Teachers react day after Texas school shooting.

Photo illustration of empty classroom desks; a mother mourning with her child outside of a shooting at an elementary school in Ulvade, Texas; and backpacks near a classroom door at an elementary school near Ulvade, Texas.

By Anna Brand
May 25, 2022

Teachers around the country woke up on a school day the morning after the shooting at Robb Elementary School in Uvalde, Texas. 

One sat in her classroom during lunch in tears. Another watched students “like a hawk” every time the door creaked open. And a teacher of 40 years now thinks of his school as a war zone. 

Responsible for far more than the education of their students, educators across the country are once again on the front lines of crisis. 

We asked teachers in the U.S.: What do you want to say in the wake of the Uvalde shooting? Here’s what they wrote to us. (Some of the submissions have been edited for space and clarity.)

This morning when I arrived at work I heard a distinct difference in the sound of children's voices and laughter coming from our school's playground and field. I remained outside the building for a few extra minutes to prepare myself for what I knew would be a difficult day ahead.

— Karen Chappell / Saddle Brooke, N.J.

Check on your teacher friends. We are not okay. Getting shot should not be an "occupational hazard" for teachers, and definitely not for students. We aren't even paid a livable wage, yet every single one of us goes above and beyond for these kids every day, and I guarantee every single teacher would lay down their life for their students if it came down to it.

— Laura G. / Dallas

I sat in my classroom during my lunch break and cried. I’m both a first grade teacher at my school and a parent of two students in elementary school. I’m so emotionally exhausted from feeling afraid of sending my own kids to school, let alone teaching at a school, too. The worst part for me is knowing we were all just holding our collective breath, waiting for this to happen again, and hoping we weren’t the unlucky ones.

— Anna McDonnell / Honolulu

As a teacher, I am expected to teach your child, but only certain topics in certain ways. As a teacher, I’m supposed to keep my opinions out of the classroom. Not this time. 

— Victoria Carnevale / Dracut, Mass.

My last few days were supposed to be bittersweet. I would spend time with my graduating 8th graders, sign yearbooks, watch movies and send them off to high school. Now all I feel is fear. My last few days are now spent watching students like a hawk, cringing every time a student opens the door to let someone into the class, worried that I won’t be able to go home to my 3-month-old daughter.

— Tyler Santana / Tampa, Fla.

Ever since the Columbine school shooting I feel a sense of innocence has been lost in schools. Once again I had to explain to 7th graders about the tragedy in Texas and to see fear in my students eyes. I personally feel exhausted from this tragedy and disgusted at our politicians who remain silent!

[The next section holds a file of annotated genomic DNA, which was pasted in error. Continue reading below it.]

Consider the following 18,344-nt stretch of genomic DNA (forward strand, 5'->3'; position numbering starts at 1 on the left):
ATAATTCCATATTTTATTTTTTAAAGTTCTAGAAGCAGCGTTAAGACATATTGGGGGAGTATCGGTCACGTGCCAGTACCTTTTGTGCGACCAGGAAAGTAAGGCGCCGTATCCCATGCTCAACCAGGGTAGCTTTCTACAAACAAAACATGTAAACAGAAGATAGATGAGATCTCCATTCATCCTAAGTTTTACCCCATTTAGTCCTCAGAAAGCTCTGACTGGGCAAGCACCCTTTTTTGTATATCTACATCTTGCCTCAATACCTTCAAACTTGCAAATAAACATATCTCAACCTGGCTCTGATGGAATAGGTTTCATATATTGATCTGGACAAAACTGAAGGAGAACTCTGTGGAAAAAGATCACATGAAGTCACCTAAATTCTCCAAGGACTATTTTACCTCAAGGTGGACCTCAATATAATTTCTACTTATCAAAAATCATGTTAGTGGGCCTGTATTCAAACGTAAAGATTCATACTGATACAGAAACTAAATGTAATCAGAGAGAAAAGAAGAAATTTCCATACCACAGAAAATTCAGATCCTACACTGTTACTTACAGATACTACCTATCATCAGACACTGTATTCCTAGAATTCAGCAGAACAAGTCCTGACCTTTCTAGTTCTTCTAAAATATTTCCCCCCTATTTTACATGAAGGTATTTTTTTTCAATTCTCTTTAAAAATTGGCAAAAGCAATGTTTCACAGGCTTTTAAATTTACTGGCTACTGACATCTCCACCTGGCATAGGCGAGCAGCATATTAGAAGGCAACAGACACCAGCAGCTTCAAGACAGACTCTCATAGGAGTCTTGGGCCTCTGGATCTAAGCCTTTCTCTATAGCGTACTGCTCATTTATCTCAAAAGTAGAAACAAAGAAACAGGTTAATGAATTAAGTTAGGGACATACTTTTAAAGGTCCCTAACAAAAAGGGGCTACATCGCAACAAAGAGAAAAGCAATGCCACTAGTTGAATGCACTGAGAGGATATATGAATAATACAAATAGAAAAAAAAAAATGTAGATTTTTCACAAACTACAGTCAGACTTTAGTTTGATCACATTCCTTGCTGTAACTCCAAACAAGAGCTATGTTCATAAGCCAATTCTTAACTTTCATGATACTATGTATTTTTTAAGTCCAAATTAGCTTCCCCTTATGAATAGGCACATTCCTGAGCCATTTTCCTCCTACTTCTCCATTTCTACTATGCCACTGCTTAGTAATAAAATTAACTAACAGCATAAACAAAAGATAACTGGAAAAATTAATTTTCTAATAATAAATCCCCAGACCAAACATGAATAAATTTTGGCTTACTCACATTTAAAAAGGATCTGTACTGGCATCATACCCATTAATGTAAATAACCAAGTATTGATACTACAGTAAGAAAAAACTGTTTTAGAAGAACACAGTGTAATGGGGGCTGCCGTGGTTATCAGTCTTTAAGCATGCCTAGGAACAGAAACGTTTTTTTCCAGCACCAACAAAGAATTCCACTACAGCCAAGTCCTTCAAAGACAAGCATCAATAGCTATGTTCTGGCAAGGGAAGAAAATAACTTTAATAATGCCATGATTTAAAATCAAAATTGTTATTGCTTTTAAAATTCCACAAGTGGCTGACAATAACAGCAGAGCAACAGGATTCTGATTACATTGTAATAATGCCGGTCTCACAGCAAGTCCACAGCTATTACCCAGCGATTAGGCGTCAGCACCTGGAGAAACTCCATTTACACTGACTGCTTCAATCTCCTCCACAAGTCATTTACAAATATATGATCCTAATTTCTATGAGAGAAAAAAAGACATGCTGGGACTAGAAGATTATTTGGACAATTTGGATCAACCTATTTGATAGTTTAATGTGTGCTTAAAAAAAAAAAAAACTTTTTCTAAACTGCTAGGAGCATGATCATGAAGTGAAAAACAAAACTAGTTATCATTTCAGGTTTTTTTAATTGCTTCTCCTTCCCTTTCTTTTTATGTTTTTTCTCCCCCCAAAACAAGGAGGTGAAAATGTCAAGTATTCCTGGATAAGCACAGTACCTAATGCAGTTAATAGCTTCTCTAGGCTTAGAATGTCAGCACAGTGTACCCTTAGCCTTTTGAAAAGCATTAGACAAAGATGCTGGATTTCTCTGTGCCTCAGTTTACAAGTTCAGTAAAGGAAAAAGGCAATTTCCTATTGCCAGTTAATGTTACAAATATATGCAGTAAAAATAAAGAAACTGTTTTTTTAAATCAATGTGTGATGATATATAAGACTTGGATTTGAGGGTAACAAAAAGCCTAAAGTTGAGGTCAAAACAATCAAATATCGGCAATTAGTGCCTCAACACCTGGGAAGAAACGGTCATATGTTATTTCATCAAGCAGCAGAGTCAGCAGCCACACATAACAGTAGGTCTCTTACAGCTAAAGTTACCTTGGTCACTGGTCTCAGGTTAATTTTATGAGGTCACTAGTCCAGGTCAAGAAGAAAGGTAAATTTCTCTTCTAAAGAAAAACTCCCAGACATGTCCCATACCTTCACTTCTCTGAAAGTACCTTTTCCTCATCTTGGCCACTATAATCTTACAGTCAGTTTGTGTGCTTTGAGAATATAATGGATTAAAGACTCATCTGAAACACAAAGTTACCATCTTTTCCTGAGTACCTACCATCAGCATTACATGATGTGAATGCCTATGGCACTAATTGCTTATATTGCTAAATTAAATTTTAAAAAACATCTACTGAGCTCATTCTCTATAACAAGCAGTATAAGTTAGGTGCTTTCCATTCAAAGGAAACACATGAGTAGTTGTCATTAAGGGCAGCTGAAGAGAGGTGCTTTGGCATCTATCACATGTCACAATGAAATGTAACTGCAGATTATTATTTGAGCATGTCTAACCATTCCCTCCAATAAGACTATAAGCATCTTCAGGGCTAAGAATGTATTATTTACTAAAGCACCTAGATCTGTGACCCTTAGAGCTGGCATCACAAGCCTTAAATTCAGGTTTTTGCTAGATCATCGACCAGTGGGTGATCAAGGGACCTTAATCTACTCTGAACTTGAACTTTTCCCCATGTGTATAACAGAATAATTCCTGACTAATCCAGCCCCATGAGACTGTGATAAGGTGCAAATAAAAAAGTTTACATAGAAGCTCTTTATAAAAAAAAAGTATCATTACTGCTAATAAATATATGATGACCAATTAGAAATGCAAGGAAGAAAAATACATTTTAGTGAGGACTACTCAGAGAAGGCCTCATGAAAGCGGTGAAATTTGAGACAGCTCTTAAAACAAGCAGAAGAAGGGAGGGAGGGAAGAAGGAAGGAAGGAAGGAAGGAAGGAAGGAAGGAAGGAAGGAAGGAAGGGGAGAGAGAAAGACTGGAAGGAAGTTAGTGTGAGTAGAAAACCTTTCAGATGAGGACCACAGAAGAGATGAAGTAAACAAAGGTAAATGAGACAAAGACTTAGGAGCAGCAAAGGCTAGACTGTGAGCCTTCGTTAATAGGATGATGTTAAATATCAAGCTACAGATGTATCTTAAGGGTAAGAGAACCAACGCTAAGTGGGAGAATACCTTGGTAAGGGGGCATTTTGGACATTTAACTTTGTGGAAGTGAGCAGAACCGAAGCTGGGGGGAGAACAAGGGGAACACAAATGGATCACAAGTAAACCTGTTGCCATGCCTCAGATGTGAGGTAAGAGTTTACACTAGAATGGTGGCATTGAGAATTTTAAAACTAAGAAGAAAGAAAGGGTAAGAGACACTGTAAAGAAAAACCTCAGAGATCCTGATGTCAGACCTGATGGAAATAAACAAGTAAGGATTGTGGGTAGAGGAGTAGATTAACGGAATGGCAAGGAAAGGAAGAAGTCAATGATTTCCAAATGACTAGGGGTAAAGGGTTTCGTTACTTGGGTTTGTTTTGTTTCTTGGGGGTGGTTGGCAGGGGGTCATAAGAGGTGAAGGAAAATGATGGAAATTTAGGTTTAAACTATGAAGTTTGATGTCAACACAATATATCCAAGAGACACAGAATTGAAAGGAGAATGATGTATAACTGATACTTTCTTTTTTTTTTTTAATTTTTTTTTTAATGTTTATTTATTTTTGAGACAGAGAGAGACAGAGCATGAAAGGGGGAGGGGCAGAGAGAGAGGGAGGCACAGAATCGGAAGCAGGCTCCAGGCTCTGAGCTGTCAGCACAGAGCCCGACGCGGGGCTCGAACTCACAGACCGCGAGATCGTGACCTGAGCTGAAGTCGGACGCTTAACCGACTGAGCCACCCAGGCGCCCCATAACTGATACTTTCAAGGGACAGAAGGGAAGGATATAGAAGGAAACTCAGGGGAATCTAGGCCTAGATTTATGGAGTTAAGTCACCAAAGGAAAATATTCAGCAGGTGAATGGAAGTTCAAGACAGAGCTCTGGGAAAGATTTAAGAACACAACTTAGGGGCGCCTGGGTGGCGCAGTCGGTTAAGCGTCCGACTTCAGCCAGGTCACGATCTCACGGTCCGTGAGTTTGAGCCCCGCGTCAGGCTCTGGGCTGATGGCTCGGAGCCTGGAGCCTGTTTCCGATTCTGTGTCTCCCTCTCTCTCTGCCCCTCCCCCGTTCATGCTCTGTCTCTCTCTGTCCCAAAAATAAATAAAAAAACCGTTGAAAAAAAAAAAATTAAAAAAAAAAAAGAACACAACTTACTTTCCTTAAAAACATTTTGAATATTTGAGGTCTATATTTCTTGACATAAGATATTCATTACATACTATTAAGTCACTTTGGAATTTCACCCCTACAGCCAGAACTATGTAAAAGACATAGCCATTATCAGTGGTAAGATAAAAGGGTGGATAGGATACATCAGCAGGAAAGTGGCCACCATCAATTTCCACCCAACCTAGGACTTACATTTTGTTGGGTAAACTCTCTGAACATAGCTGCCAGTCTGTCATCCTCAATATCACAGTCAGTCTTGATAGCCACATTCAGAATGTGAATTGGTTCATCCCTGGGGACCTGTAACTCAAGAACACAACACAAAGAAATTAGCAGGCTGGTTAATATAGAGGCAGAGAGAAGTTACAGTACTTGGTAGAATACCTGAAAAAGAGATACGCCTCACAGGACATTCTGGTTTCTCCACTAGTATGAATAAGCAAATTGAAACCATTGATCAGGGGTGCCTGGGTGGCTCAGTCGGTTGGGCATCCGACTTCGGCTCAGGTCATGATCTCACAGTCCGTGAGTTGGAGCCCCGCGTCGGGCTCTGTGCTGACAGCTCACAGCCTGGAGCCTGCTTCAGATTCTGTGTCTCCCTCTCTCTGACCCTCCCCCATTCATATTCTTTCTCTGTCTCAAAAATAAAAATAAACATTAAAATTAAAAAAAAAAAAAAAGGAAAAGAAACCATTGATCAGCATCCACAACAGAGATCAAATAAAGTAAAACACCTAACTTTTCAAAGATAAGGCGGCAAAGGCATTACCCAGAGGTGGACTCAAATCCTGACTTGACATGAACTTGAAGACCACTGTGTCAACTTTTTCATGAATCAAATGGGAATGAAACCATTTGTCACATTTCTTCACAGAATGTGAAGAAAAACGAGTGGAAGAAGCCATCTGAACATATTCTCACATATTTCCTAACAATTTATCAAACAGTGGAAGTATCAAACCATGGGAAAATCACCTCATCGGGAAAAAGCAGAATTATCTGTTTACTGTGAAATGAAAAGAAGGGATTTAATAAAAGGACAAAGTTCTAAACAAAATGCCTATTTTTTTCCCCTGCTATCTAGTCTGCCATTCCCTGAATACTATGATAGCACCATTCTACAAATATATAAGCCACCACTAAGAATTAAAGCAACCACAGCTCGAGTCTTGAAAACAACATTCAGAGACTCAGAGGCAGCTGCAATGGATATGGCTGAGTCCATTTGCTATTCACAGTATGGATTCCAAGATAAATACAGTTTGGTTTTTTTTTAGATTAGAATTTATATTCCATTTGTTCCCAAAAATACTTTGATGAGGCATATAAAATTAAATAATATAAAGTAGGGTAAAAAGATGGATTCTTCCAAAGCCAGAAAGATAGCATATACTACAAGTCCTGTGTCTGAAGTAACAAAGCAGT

— Anthony Vetrano / Cortland, N.Y.

As my students watched a movie, I had to step into my storage room to compose myself as I kept getting reports of the news.

— Michelle O. / Riverview, Fla.

We had our first post-Covid assembly last week to honor and recognize all that we had missed over the past few years. While I should have been paying attention and celebrating, the entire time I was monitoring entry/exit points, keeping an eye on students with backpacks milling around the side walls of the gym, and running through active shooter scenarios in my head.

— Matt Keenan / Missoula, Montana

I have taught for 40 years. Never would have I believed that after I started teaching in 1980 my number one priority would have to be safety. It is unfathomable to think that this is a movie I relive. Schools were meant to be safety zones not war zones.

— James Percoco / Ashburn, Va.

As a 22-year veteran middle school teacher I no longer think “that always happens somewhere else.” Rather, I now think it's just a matter of time. I now ask myself, “Will I retire before it happens on my campus?”

— Kevin Niendorf / Manteca, Calif.

I came into school today with a brave face for the students when inside I am wondering how we got here. How many more times does this type of tragedy have to happen before we are going to take action?

— Diane Z. / Red Hook, N.Y.

The culture war that is tearing the U.S. apart has a bloody front line and it’s in the schools where innocent children are being butchered by a society that is losing its ability to tell the difference between right and wrong.

— Karl Waage / Arvada, Colo.

I am devastated and angry. I cried all the way to school in the morning. Seeing my students' faces and the joy they still have for coming to school got me through the day.

— Kirsten A. / Leesburg, Va.

It’s shocking how numb you feel after hearing tragic news of children being slaughtered in a place where they are meant to be safe.

— Jenna G. / Scranton, Penn.

All day I have been imagining what I would do if someone came into my room with a gun today. Would I get them to safety in time? Would they see each other die? Get shot? Would they see me die or get shot?

— Madeline S. / Santa Cruz, Calif.

Sigh.... I..um. I must “soldier on,” right? Isn't that what I have to do?

— Kayalyn Stewart / Mount Vernon, Wash.